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A History of British Fishes c1870
Based on the drawings of famed Cornish naturalist; Jonathan Couch
Wood engravings with original colour, presented in ebonised hand-waxed frame. 'Comber'.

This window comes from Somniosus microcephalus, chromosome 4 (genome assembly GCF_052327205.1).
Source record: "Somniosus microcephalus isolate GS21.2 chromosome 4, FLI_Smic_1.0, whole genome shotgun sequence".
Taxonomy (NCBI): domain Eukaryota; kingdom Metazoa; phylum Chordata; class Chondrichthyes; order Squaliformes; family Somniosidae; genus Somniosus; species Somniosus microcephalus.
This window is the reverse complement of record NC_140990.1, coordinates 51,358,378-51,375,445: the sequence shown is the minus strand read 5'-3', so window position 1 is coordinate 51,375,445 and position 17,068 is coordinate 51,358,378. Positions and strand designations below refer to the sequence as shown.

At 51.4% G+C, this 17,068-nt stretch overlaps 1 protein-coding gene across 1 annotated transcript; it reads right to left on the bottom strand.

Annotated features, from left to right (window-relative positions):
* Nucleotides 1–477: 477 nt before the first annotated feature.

Jonathan Couch was a doctor in the tiny fishing village of Polperro, Cornwall. He studied at the united hospitals of Guy's and St. Thomas's and returned to Polperro, in 1810 where he was rarely to leave, dying on 13 April 1870, aged 81. Shrewdly taking advantage of his location be became a naturalist specialising in ichthyology and trained in succession of fishermen to aid him in his observations made at and near Polperro. This information was carefully collected and sifted, as to the habits of fishes. His own drawings gave unique representations of the vivid natural colours of fishes while alive or immediately after death. Couch said himself, ‘drawn from their native element, with their native colours fresh upon them’ From Couch’s vivid drawings prints were made, engraved on boxwood by Alexander Francis Lydon, and printed by Benjamin Fawcett, one of the country’s finest nineteenth century colour printers.